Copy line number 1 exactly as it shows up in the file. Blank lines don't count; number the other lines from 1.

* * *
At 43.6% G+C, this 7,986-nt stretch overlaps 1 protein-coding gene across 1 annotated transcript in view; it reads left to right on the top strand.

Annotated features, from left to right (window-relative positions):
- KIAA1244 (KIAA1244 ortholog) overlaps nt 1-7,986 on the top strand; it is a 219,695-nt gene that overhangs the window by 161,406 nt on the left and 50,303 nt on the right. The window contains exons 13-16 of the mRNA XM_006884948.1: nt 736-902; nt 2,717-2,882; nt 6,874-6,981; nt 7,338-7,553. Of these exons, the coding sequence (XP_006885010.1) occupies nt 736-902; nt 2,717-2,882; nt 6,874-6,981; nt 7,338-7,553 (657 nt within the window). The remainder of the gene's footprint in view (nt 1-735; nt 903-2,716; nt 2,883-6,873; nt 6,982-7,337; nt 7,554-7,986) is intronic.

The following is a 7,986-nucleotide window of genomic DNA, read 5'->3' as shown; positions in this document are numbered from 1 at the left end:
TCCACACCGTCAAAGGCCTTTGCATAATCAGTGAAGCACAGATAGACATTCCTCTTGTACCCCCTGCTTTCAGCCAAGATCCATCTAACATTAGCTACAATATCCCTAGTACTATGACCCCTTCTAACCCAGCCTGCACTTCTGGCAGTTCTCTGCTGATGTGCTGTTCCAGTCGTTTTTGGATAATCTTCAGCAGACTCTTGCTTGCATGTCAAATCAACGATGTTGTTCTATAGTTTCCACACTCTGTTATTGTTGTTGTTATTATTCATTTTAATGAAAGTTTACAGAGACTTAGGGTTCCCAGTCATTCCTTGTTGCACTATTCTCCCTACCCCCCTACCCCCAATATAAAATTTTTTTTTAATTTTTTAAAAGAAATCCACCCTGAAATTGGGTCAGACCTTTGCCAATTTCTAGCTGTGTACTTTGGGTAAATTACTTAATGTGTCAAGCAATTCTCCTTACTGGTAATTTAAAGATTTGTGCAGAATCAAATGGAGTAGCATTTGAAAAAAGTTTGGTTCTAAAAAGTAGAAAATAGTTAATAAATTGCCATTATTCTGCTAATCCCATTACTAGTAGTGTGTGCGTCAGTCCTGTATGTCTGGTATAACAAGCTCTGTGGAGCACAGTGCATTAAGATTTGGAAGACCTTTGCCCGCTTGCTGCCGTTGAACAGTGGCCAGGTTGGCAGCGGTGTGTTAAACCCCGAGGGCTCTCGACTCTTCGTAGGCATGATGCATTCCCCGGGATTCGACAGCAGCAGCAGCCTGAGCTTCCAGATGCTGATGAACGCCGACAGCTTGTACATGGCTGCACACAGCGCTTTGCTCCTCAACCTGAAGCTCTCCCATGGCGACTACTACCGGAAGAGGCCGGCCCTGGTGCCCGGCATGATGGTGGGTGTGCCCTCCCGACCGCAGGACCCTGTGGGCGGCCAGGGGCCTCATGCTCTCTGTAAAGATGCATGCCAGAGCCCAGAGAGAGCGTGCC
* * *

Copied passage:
At 43.6% G+C, this 7,986-nt stretch overlaps 1 protein-coding gene across 1 annotated transcript in view; it reads left to right on the top strand.